Dr. Thich Thien-An founded the International Buddist Meditation Center in the Mid-Wilshire area of Los Angeles in 1968. I came — after a diversion of living a normal life in La Jolla for a time — to I.B.M.C. in 1972 and was ordained the next year into Tien-An's school of Mahayana Buddhism, that was particularly influenced by Chinese Zen. He had earlier been made Patriarch of Zen by his order in Vietnam. This was before the fall of Saigon. After that, we became very involved in housing and finding permanent families for their placement.
Tien-An's life centered around his constant gardening, teaching peacefulness and peace, and trying to bring the Buddhist world together, work carried on by my Dharma sister, Karuna Dharma, now the abbess.
Tien-An always prepared the hottest soup imaginable for the manditory Saturday work sessions. We would all sweat profusely and wish we were elsewhere. His nickname was Suto. I wonderd why he was considered a Zen master when all his talks were about peace and not enlightenment.
This area of LA was the home of several Zen centers during n 1970-90, including the Los Angeles Zen Center under Maezumi Roshi, Sambosa under Seung Sahn, Cimmarron Zen Center under Sasaki Roshi and Kozan Roshi had an apartment in the area. Many, many Buddhist temples located in this area later, especially the Tibetan, and some remain.
The Buddhists have four main holidays a year. Twice a year at the main festivals, Tien-An organized "processions" in the predominently Latino neighborhood. We would have 80-100 robed monks and laypersons walking several blocks around between several temples. I always thought the processions colorful but funny.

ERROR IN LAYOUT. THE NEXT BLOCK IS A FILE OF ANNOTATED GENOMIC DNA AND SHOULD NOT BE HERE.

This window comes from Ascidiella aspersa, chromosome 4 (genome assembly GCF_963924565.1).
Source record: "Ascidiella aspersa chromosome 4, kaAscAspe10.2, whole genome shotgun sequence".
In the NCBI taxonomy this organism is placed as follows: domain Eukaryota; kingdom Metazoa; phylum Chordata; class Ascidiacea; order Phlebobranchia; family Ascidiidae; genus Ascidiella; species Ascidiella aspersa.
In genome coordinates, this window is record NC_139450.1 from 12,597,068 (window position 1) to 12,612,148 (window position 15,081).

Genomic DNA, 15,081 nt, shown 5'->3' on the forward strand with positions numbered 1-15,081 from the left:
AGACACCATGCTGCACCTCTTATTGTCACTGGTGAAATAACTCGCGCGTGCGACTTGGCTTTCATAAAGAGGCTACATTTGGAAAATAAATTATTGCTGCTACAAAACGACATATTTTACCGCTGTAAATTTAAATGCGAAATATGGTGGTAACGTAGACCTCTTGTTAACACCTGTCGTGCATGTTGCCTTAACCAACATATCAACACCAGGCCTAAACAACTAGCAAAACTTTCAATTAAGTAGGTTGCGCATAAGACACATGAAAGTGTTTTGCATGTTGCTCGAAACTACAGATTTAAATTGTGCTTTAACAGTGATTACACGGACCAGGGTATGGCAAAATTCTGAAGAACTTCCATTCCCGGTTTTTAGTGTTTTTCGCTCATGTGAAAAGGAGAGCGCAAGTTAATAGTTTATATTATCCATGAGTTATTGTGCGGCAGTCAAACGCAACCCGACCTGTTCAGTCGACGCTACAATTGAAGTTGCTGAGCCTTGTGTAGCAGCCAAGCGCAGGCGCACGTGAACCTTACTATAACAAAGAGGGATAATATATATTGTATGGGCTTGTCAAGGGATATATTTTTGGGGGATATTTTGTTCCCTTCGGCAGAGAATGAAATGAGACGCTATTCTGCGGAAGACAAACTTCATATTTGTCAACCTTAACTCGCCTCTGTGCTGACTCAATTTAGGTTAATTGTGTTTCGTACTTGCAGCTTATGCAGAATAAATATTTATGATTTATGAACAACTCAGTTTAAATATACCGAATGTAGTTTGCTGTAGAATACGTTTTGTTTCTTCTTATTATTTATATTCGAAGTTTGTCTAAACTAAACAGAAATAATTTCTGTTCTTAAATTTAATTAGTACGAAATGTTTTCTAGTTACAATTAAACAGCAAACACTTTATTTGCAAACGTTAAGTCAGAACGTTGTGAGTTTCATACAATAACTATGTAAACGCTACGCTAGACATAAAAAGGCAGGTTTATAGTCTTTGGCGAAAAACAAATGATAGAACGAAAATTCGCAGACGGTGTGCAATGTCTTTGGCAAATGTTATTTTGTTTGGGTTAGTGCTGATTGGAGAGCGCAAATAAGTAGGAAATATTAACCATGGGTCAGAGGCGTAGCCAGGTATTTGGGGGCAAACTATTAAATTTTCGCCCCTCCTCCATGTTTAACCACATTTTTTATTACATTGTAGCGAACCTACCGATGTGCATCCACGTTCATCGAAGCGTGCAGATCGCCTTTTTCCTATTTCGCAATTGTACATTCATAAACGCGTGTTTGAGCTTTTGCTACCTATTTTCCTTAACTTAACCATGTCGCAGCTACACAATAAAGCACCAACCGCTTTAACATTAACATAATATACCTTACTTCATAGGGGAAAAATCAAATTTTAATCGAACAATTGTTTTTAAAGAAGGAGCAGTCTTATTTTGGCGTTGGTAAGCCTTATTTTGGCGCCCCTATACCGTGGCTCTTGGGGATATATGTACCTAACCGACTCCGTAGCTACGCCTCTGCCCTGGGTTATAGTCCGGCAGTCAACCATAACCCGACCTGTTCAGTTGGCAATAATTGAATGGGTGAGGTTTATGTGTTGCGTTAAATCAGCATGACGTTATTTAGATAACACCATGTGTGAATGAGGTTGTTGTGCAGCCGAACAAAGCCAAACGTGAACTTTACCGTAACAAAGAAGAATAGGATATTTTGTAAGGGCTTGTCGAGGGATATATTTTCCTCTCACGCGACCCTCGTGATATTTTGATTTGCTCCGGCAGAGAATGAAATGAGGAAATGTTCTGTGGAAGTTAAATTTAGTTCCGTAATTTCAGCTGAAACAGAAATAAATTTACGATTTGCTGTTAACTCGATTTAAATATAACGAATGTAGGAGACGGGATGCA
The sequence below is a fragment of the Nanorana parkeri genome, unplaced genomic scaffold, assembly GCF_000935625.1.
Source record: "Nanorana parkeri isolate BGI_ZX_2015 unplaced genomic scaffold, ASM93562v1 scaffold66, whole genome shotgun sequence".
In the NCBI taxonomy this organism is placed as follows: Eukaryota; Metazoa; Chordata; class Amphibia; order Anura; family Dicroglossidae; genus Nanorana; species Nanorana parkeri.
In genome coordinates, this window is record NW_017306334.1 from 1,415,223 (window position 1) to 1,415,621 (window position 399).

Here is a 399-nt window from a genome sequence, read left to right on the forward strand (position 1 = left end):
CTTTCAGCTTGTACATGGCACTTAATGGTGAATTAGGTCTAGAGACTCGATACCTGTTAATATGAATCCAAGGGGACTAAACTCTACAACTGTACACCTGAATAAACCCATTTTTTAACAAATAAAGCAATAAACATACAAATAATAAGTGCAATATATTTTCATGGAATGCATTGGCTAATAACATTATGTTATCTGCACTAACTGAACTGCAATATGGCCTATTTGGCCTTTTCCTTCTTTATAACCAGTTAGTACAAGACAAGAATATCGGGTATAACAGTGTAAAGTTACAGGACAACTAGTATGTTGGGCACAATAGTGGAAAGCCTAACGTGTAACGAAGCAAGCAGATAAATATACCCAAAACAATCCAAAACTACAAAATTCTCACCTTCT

At the head of the procession would be Carl Haysock, now a monk in Korea, blowing a 12 foot Tibetan horn. Just behind him were two drumers with Vietnamese drums. Just behind them were four laypersons carrying a golden Buddha statute containing a relic of the Buddha Gautama--a tooth. Behind them came the monks, in order of mastery and seniority.
This had two purposes: bring curiosity, awareness and acceptance of our existence to the neighborhood, and build a foundation towards Buddhist unity. The latter never happened.
Thich Thien-An in the rear at front of procession.
The above photo contains four Zen masters: Dr. Thich Thien-An in the rear at the front of the procession, walking behind Dr. Ananda, a very sweet man who died of a massive heart attack two years after this photo was taken; walking side-by-side, Seung Sahn Soen Sa and Maezumi Roshi; Kozan Roshi, an unassuming Zen master if there ever were one, brought up the rear.
As you can see, although Seung Sahn was a new arrival, he had no problem working his way to the front. He had enormous self-confidence as well as the desire to be recognized. Robert, on the other hand, would never have been in the photo anywhere. He would have be standing behind the photographer.
I liked Kozan. There was nothing about ritual or text learning about him. He was very earthy without being crude, and very opinionated. He had a very pretty, 20-year old translator living with him, Myosaka. I had a crush on her. Might still if she showed up. He used to joke, "I bet you wonder what our relationship is." Whatever it was, I was envious. Anyway, he was always beating on her figuratively, trying to make her a good Zen student. Kozan was aware of everything from a pragmatic perspective. He had a great sense of humor. I was always brash with him and he attempted to tame me by calling me "Mr. Ed." At that time, Mr. Ed was the talking horse in the TV series. We all laughed.